For what purpose is dynamic typing ever useful except "it’s faster to develop"?

With a proper type system (see: Haskell, Scala) and parametrized types, you can do everything that’s reasonable in a dynamically typed language, too.

Unless you are doing Java, I would even take issue with the argument that dynamic typing is faster to develop. It's taken as obvious fact but I don't think we should just take that as face value. Getting as-you-type feedback, intellisense, and simple documentation (methods, parameters, types) is hugely productive. As well as the ability to break things and know you've caught all the breaks.

I would say that a very fast edit-run cycle is an advantage of dynamic languages -- especially if you can edit code live without restarting the application -- but that's not always the norm.

I agree, and I consider TypeScript to be twice as fast to develop in as plain JavaScript just because you don't need to:

* Look up member names

* Look up object hierarchy structures

* Run code (or tests) to verify that you've done the above correctly

When the compiler knows the types, it can bring your code up to 90% correct. Half the time you don't even need to specify types: TypeScript can guess them from context.

You need to specify parameter types and return types; if you're declaring a variable without initializing it, or assigning it an empty array or object, you need to specify its type. Other than that you generally get type inference from TypeScript (at least as of 2.0).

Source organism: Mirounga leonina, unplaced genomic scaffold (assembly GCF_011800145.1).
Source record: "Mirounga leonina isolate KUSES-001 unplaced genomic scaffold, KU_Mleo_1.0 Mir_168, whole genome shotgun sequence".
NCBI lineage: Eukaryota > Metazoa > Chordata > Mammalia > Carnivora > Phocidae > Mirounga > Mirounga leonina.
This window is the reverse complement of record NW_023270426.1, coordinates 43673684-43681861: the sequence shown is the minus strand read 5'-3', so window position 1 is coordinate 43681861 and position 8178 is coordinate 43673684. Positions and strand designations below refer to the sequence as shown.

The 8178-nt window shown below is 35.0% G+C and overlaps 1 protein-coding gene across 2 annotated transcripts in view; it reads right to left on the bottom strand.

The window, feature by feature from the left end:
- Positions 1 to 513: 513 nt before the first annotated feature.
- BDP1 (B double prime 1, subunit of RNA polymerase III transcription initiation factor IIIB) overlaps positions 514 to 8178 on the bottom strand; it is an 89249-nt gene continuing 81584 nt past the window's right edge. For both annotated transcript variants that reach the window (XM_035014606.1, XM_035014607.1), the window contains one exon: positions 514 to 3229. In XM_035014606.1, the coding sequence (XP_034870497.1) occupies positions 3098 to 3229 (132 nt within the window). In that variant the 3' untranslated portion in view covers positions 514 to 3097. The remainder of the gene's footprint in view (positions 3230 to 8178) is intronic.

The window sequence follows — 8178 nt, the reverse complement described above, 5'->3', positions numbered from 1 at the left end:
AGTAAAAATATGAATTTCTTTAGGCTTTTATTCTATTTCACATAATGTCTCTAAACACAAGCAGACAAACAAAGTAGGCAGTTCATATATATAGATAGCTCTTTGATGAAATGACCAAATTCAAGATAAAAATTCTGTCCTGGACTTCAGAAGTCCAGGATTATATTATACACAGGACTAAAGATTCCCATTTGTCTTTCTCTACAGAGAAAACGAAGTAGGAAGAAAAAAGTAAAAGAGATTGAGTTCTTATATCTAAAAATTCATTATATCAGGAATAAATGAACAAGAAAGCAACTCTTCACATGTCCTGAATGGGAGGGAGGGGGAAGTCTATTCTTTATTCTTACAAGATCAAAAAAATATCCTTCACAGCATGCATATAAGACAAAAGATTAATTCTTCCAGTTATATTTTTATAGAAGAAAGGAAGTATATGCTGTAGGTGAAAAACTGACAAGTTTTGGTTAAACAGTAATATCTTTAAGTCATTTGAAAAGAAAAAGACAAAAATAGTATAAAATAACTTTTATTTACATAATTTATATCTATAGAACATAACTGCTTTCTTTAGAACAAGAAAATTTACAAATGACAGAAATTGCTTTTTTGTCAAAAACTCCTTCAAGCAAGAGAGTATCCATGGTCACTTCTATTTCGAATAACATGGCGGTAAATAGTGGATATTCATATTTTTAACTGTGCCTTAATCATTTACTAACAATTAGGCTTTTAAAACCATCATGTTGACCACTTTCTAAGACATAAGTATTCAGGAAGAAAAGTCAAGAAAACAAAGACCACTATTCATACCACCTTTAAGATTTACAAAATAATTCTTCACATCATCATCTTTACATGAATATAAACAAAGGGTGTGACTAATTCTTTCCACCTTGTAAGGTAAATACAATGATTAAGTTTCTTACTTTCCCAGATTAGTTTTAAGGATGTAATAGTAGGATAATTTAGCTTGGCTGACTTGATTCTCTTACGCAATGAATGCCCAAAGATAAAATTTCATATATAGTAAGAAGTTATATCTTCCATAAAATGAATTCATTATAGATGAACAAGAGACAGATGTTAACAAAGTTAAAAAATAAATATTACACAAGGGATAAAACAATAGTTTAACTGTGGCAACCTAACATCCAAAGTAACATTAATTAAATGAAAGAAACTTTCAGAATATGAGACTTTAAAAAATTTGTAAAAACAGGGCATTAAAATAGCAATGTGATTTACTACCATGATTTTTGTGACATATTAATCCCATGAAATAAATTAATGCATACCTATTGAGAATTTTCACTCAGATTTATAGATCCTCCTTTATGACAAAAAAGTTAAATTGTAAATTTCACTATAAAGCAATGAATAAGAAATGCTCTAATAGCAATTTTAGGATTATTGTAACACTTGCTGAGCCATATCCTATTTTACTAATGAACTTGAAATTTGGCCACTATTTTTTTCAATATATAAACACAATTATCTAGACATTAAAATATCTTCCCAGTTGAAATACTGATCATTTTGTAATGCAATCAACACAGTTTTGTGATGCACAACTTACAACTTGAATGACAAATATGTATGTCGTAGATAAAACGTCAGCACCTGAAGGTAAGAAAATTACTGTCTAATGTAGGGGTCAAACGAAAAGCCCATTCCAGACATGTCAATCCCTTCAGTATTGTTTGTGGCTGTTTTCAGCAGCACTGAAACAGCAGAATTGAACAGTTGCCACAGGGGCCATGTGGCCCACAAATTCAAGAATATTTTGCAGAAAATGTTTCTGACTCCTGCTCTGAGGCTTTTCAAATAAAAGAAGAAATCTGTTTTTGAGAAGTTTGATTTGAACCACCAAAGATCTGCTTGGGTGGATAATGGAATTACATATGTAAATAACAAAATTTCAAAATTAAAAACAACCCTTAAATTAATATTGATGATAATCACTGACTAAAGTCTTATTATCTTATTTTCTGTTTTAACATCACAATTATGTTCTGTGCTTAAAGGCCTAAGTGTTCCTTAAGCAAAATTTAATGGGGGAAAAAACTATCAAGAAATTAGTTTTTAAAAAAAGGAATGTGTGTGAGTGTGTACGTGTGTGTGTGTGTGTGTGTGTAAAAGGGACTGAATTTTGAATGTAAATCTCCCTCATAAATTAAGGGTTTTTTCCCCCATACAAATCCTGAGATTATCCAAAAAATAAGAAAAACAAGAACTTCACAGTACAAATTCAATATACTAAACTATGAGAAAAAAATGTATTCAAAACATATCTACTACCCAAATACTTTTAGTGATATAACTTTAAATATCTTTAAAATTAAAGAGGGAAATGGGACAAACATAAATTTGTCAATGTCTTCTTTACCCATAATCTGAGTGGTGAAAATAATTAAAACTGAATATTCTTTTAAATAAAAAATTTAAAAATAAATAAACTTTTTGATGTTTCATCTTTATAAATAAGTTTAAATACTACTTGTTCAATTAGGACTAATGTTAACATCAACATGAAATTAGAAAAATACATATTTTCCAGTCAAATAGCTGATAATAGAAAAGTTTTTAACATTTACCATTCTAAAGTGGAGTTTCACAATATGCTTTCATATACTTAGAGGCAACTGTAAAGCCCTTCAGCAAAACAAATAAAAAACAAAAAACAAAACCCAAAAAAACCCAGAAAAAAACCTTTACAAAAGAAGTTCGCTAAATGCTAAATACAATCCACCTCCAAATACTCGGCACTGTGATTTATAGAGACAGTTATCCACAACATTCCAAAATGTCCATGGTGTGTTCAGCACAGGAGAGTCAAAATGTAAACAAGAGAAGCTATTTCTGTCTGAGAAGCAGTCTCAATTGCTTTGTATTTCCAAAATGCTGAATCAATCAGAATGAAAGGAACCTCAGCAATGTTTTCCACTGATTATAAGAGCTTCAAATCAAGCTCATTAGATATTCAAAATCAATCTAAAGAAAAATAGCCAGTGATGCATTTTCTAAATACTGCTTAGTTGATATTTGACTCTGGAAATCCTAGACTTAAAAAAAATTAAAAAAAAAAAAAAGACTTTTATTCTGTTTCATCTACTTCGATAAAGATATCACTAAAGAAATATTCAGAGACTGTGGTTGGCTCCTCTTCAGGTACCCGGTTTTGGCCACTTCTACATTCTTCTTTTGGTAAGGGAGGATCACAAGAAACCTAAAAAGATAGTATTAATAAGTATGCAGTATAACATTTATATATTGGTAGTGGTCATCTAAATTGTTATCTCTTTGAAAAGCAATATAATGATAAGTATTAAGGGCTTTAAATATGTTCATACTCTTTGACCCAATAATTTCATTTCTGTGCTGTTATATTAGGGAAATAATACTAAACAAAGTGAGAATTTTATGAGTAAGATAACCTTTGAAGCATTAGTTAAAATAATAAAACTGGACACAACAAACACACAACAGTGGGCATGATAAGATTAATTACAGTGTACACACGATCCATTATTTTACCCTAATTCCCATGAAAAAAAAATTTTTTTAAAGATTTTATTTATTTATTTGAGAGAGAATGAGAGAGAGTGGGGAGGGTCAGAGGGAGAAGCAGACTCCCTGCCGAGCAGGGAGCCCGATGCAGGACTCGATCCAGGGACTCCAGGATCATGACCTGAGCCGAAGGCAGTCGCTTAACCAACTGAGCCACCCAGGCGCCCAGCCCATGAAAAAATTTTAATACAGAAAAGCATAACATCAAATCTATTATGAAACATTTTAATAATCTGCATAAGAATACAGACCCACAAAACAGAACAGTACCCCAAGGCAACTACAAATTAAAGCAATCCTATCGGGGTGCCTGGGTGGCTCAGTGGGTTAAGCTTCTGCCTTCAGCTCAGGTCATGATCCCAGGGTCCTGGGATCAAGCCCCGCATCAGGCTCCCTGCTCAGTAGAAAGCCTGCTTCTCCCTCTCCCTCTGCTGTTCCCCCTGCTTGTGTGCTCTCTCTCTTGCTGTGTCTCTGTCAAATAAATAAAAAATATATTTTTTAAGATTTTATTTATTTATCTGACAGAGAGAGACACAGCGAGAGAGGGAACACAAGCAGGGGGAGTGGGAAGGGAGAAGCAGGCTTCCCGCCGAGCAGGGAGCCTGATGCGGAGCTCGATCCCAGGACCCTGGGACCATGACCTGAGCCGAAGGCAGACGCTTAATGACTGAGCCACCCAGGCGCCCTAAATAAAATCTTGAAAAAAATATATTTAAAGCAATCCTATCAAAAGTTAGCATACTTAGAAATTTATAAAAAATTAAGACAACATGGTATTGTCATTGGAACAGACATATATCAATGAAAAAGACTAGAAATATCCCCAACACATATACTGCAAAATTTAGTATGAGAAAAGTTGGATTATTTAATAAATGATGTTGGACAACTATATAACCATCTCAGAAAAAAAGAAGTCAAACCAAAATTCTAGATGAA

You can do them, as you noted, at a much slower pace. Type systems catch one class of bugs, and if in your experience these are not the bugs you worry about or the bugs that cause you the most pain then slowing down development is a high cost to pay.

It goes beyond just catching bugs. Large code bases written in statically typed languages are easier to understand.

I've worked on large production codebases in the past, for servers written in both Java (at company [a]), and JavaScript with Node.js (at company [b]).

The Java codebase was much easier to read, understand, navigate around, and debug. If a function took an argument "SomeClass foo" I could look up "SomeClass" and know exactly what it was.

In the Node codebase, if have argument "foo", you're lost with no easy way to figure out exactly what this "foo" is. You would have to run the code, set a breakpoint, and inspect "foo".

In addition, JavaScript encouraged a lot of bad coding practices that almost made me want to cry.